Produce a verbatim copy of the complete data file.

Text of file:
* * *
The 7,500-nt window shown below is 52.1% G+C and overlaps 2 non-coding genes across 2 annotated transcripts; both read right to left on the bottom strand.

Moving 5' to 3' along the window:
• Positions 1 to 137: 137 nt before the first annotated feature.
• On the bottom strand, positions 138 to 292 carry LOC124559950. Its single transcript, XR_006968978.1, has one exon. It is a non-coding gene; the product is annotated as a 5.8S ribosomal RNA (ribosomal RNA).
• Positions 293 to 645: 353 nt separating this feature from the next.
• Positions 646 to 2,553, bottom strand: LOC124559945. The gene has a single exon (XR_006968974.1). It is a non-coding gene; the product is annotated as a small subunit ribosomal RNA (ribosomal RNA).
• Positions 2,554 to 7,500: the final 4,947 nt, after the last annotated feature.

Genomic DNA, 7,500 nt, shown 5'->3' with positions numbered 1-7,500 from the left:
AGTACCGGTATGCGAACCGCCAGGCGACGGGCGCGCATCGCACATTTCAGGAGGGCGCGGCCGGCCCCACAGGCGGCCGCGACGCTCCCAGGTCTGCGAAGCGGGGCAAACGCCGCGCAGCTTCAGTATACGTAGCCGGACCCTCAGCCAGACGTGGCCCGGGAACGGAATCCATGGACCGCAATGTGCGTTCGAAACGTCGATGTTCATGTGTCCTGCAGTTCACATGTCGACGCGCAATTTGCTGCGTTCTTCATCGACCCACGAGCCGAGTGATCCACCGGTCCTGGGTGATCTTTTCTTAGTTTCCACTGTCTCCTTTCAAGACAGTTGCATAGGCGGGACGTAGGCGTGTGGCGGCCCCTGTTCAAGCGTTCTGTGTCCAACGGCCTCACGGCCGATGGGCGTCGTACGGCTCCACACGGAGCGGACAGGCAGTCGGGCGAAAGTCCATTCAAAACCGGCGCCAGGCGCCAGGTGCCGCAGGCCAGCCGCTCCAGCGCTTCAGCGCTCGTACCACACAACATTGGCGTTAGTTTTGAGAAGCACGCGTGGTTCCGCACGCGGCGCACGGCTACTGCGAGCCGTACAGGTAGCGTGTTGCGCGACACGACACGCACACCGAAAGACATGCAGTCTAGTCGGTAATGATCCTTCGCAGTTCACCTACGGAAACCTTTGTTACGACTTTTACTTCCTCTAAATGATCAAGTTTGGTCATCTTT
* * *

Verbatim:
The 7,500-nt window shown below is 52.1% G+C and overlaps 2 non-coding genes across 2 annotated transcripts; both read right to left on the bottom strand.

Moving 5' to 3' along the window:
• Positions 1 to 137: 137 nt before the first annotated feature.
• On the bottom strand, positions 138 to 292 carry LOC124559950. Its single transcript, XR_006968978.1, has one exon. It is a non-coding gene; the product is annotated as a 5.8S ribosomal RNA (ribosomal RNA).
• Positions 293 to 645: 353 nt separating this feature from the next.
• Positions 646 to 2,553, bottom strand: LOC124559945. The gene has a single exon (XR_006968974.1). It is a non-coding gene; the product is annotated as a small subunit ribosomal RNA (ribosomal RNA).
• Positions 2,554 to 7,500: the final 4,947 nt, after the last annotated feature.

Genomic DNA, 7,500 nt, shown 5'->3' with positions numbered 1-7,500 from the left:
AGTACCGGTATGCGAACCGCCAGGCGACGGGCGCGCATCGCACATTTCAGGAGGGCGCGGCCGGCCCCACAGGCGGCCGCGACGCTCCCAGGTCTGCGAAGCGGGGCAAACGCCGCGCAGCTTCAGTATACGTAGCCGGACCCTCAGCCAGACGTGGCCCGGGAACGGAATCCATGGACCGCAATGTGCGTTCGAAACGTCGATGTTCATGTGTCCTGCAGTTCACATGTCGACGCGCAATTTGCTGCGTTCTTCATCGACCCACGAGCCGAGTGATCCACCGGTCCTGGGTGATCTTTTCTTAGTTTCCACTGTCTCCTTTCAAGACAGTTGCATAGGCGGGACGTAGGCGTGTGGCGGCCCCTGTTCAAGCGTTCTGTGTCCAACGGCCTCACGGCCGATGGGCGTCGTACGGCTCCACACGGAGCGGACAGGCAGTCGGGCGAAAGTCCATTCAAAACCGGCGCCAGGCGCCAGGTGCCGCAGGCCAGCCGCTCCAGCGCTTCAGCGCTCGTACCACACAACATTGGCGTTAGTTTTGAGAAGCACGCGTGGTTCCGCACGCGGCGCACGGCTACTGCGAGCCGTACAGGTAGCGTGTTGCGCGACACGACACGCACACCGAAAGACATGCAGTCTAGTCGGTAATGATCCTTCGCAGTTCACCTACGGAAACCTTTGTTACGACTTTTACTTCCTCTAAATGATCAAGTTTGGTCATCTTT